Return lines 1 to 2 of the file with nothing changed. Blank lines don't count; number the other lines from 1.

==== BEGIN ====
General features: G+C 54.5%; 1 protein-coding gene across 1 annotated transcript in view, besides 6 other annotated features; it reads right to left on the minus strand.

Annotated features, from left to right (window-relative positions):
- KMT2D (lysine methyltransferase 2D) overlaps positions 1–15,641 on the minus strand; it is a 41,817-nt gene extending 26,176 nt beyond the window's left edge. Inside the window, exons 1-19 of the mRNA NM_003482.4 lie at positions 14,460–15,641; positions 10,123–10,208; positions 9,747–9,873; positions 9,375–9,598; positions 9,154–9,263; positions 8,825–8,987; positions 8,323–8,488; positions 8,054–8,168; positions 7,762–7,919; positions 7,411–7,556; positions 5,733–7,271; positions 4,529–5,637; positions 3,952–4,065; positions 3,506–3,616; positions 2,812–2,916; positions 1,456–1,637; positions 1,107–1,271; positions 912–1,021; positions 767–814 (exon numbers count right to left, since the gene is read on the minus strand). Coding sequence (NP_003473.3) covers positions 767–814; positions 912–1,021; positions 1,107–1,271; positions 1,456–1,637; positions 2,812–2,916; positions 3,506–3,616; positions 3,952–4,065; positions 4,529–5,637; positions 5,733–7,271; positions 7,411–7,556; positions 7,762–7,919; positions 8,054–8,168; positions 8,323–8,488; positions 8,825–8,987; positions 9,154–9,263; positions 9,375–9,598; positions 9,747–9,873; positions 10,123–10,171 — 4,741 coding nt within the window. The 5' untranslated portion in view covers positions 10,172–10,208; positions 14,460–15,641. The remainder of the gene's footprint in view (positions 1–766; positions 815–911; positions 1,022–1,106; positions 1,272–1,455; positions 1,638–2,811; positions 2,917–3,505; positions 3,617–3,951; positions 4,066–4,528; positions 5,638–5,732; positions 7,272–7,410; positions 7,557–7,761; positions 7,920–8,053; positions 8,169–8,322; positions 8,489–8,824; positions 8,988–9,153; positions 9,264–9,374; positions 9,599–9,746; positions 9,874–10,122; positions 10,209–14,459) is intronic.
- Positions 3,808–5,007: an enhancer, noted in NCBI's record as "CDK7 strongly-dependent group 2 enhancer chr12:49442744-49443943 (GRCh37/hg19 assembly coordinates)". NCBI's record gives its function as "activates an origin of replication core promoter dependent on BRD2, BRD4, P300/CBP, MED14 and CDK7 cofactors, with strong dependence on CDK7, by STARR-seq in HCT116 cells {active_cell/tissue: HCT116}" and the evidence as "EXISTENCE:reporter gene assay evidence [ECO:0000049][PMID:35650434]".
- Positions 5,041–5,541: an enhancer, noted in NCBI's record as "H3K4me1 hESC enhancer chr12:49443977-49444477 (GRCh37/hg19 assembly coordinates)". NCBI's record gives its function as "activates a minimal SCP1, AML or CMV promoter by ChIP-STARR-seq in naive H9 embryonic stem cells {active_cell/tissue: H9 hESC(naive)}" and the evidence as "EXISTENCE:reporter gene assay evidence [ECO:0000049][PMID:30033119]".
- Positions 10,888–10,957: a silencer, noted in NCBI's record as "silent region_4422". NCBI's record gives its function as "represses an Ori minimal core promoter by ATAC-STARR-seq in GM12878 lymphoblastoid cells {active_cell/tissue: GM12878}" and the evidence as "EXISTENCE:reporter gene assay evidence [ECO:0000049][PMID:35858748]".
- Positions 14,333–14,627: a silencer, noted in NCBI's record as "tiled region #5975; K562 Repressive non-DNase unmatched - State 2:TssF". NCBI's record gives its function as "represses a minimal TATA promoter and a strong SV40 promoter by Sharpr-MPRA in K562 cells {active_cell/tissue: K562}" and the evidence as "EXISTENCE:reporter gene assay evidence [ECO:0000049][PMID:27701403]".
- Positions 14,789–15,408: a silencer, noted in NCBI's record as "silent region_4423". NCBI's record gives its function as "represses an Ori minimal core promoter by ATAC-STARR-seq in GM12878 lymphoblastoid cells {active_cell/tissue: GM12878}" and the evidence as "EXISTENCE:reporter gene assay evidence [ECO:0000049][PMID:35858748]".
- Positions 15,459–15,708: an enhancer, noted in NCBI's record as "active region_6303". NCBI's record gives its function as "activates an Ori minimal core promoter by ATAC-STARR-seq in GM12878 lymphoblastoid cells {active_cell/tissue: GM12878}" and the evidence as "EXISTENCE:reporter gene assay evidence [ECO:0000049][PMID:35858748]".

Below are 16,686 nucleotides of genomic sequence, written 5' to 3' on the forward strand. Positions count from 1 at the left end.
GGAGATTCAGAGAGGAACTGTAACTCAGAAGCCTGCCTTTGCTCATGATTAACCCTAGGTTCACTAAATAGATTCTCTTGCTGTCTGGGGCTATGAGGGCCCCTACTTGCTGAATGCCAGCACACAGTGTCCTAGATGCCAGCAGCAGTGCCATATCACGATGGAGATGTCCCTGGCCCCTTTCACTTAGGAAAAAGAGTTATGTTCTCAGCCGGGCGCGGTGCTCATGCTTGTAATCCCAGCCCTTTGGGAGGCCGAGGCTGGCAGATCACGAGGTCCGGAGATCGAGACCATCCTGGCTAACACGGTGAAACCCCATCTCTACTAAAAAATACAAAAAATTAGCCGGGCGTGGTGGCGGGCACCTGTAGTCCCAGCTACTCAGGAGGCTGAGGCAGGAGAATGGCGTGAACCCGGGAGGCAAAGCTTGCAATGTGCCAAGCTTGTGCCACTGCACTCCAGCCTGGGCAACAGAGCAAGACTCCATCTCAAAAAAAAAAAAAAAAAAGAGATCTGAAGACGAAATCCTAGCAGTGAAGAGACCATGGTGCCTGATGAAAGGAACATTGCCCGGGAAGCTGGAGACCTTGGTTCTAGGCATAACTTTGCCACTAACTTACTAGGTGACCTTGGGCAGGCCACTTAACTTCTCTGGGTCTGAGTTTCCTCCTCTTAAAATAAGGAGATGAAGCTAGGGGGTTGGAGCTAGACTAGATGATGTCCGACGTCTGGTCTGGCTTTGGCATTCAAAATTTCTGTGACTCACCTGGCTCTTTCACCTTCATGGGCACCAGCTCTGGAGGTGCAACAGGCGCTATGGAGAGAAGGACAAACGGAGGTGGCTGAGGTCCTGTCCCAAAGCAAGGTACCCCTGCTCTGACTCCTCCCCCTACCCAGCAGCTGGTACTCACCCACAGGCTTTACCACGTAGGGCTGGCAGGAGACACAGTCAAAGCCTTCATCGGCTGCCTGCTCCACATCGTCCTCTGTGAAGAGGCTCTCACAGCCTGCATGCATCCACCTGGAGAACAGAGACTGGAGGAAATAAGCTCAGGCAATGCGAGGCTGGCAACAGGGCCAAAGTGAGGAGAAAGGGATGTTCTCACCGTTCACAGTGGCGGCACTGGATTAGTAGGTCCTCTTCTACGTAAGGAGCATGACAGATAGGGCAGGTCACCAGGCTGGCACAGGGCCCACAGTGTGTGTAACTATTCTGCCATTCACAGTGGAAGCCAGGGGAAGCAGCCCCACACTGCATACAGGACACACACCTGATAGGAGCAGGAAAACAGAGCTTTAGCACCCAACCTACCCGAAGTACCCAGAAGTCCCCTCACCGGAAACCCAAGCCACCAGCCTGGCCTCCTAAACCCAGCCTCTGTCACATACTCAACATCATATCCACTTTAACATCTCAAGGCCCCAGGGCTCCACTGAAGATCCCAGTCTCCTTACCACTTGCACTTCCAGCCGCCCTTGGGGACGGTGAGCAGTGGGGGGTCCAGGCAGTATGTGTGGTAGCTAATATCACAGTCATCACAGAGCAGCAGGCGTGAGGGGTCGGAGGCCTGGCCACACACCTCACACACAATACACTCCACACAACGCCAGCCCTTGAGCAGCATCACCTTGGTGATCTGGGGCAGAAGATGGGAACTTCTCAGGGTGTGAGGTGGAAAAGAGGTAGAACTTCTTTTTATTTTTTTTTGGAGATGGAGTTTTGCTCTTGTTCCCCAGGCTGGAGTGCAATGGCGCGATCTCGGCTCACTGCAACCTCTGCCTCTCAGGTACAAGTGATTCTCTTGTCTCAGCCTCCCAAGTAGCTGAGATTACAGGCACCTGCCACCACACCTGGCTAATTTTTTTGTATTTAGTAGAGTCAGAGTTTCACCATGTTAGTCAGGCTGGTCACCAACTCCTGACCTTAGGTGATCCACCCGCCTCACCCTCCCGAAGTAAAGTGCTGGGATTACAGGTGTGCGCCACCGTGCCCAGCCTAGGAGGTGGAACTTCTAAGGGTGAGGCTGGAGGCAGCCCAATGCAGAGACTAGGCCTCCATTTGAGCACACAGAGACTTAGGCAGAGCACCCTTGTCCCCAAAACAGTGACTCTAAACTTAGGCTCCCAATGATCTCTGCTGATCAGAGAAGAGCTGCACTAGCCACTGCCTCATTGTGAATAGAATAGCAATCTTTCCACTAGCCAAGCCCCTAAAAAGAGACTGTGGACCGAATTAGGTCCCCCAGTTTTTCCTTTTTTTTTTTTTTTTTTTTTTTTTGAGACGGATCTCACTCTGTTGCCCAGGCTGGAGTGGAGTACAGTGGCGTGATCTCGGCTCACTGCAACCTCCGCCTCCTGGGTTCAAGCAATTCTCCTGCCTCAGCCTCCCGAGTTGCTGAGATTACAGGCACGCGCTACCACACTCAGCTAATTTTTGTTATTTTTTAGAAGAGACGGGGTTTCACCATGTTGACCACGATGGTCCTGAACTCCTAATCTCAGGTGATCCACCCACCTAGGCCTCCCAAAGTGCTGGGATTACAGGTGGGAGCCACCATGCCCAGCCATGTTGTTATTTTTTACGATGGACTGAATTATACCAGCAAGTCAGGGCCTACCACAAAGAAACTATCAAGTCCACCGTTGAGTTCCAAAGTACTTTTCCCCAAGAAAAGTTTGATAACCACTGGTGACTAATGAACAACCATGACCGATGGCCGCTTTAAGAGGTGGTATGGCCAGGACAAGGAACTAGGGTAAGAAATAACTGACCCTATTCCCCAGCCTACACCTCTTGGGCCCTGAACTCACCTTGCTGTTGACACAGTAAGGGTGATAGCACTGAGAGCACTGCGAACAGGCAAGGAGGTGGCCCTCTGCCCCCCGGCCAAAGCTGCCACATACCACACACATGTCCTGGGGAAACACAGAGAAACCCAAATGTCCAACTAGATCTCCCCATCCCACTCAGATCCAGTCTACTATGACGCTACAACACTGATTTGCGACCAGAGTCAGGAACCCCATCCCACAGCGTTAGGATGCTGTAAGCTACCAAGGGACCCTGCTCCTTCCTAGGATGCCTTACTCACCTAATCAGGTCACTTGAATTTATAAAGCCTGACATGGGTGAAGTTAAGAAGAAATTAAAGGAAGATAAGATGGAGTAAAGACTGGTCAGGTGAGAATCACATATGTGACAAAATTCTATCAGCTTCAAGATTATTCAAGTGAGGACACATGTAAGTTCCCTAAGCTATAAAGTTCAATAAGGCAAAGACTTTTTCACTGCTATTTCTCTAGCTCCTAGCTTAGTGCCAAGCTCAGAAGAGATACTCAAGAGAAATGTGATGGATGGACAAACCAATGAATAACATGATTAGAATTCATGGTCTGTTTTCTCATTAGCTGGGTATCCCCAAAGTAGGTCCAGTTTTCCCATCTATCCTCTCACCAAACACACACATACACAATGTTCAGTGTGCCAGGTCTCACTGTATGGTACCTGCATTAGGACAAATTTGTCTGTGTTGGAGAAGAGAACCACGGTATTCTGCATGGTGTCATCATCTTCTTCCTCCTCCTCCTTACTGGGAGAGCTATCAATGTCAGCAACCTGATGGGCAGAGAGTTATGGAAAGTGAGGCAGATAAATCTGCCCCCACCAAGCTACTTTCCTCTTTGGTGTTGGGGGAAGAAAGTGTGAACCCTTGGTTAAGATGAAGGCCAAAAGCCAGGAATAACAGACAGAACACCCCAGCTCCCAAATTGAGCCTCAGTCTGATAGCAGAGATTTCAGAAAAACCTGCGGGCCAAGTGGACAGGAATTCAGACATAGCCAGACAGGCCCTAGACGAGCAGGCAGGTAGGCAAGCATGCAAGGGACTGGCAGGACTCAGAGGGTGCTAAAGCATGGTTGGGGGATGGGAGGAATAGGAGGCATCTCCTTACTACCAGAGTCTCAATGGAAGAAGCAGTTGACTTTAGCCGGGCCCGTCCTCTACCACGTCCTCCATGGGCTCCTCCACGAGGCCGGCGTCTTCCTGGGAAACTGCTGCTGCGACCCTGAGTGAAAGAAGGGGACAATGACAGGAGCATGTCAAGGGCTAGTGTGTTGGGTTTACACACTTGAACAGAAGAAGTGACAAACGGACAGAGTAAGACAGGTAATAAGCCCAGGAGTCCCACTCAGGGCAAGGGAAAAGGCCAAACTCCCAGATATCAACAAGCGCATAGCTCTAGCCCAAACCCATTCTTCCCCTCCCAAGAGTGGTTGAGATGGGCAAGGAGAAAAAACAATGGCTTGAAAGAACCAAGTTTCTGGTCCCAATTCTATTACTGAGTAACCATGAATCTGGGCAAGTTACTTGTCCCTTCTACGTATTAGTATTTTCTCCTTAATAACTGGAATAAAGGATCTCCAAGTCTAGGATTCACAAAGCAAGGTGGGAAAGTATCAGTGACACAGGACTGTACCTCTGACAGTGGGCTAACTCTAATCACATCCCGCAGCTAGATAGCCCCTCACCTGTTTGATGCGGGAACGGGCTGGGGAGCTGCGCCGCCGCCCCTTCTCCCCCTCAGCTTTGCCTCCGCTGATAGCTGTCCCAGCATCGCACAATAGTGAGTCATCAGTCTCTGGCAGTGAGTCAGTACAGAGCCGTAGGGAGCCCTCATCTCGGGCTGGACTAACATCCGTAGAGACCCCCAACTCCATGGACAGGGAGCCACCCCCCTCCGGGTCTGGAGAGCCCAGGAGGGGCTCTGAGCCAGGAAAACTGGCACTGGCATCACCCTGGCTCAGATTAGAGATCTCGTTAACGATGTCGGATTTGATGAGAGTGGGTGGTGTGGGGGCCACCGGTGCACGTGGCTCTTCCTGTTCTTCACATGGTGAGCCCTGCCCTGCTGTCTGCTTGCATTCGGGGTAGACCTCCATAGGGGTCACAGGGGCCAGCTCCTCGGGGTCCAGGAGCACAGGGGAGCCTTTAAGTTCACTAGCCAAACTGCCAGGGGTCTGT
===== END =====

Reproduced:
General features: G+C 54.5%; 1 protein-coding gene across 1 annotated transcript in view, besides 6 other annotated features; it reads right to left on the minus strand.

Annotated features, from left to right (window-relative positions):